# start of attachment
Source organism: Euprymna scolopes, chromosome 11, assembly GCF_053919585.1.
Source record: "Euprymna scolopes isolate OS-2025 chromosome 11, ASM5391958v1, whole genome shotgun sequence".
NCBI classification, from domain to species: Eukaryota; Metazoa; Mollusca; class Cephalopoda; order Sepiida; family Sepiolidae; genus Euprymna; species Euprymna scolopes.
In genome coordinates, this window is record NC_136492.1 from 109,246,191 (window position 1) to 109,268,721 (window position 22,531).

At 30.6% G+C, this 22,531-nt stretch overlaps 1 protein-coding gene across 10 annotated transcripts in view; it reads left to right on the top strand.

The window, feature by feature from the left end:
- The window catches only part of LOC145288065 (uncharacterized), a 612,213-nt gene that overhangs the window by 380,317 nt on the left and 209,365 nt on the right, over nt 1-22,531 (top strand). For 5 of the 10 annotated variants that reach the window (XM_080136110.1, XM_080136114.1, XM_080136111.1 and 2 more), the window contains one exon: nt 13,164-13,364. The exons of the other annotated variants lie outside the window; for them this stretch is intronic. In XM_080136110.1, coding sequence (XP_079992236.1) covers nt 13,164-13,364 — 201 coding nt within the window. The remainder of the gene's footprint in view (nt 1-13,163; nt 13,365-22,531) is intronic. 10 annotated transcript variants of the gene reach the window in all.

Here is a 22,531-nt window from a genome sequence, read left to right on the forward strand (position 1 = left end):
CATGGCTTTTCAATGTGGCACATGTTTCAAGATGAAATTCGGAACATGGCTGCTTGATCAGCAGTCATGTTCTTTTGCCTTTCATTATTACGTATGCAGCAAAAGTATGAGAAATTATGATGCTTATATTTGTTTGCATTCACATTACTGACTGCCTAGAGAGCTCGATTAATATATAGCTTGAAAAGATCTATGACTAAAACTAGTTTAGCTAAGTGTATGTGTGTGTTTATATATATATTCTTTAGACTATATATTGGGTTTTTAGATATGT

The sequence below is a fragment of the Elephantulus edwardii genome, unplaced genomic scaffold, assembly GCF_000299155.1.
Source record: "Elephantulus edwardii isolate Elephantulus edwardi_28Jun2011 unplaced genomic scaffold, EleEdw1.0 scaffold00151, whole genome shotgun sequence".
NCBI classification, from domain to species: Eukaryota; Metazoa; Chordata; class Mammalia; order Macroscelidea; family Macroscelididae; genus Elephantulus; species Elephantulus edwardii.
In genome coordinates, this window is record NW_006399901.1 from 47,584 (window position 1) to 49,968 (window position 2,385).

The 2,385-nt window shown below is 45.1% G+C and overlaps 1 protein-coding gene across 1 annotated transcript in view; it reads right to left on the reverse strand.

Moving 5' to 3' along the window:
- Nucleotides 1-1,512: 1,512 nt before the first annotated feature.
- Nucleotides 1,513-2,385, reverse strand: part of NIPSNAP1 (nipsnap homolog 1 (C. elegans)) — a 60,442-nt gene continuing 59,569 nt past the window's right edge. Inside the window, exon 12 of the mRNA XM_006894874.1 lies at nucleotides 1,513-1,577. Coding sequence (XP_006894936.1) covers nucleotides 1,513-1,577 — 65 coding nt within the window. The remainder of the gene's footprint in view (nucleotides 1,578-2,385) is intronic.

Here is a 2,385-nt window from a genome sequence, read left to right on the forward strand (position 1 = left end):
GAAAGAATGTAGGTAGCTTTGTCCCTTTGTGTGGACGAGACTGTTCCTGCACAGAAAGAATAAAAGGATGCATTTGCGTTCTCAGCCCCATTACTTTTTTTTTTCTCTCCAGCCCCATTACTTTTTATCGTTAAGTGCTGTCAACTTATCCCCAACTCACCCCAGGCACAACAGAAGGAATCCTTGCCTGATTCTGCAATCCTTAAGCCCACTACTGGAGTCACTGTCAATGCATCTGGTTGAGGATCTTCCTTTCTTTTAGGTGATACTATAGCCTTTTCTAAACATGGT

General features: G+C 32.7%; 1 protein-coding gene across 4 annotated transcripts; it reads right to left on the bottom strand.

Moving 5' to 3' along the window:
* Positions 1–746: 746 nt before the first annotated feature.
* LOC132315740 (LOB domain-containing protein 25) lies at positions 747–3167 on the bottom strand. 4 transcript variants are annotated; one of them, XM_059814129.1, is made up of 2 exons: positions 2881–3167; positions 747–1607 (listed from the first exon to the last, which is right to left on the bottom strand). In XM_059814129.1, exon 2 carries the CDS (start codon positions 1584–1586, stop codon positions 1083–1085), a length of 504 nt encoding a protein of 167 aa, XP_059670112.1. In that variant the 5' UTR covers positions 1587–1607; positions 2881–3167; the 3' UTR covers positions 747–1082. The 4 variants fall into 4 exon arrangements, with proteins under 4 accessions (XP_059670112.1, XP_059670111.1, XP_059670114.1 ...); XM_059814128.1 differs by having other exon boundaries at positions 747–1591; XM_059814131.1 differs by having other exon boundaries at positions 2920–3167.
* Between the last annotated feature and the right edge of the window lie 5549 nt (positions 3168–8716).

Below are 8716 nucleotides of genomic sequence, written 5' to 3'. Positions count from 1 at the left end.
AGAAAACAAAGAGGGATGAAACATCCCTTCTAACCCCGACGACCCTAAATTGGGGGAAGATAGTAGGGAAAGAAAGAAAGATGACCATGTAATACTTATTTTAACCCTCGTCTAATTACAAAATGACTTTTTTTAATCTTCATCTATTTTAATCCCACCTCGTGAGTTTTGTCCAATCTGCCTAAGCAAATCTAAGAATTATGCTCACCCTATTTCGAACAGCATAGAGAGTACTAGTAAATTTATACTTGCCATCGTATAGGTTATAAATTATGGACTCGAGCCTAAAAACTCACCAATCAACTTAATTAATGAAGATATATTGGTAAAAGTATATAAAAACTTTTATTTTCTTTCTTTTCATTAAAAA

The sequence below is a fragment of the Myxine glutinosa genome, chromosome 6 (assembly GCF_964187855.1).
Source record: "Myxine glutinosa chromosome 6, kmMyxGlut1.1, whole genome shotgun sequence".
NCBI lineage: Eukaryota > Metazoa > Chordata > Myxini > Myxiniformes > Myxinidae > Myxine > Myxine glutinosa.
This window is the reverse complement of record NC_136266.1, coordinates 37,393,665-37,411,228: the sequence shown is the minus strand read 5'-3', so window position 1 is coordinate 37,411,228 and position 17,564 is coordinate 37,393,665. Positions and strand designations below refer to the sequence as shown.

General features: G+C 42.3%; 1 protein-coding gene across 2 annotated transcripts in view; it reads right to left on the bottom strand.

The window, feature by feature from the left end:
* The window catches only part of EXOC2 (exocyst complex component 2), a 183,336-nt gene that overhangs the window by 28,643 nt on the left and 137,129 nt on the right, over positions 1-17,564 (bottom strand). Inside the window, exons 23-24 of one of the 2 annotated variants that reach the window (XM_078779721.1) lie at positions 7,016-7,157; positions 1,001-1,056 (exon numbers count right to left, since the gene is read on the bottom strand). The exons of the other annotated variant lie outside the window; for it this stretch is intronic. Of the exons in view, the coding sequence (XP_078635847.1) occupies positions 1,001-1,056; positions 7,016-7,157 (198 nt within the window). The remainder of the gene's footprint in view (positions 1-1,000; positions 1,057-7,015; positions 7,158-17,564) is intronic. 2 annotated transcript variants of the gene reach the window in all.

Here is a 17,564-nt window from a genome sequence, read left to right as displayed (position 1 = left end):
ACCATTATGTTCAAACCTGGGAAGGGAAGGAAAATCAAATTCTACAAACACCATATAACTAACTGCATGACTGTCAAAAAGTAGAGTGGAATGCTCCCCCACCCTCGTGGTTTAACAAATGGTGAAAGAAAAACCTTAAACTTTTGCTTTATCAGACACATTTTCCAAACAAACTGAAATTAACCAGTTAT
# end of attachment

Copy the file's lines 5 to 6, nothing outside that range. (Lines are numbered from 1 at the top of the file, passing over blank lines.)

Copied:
At 30.6% G+C, this 22,531-nt stretch overlaps 1 protein-coding gene across 10 annotated transcripts in view; it reads left to right on the top strand.

The window, feature by feature from the left end: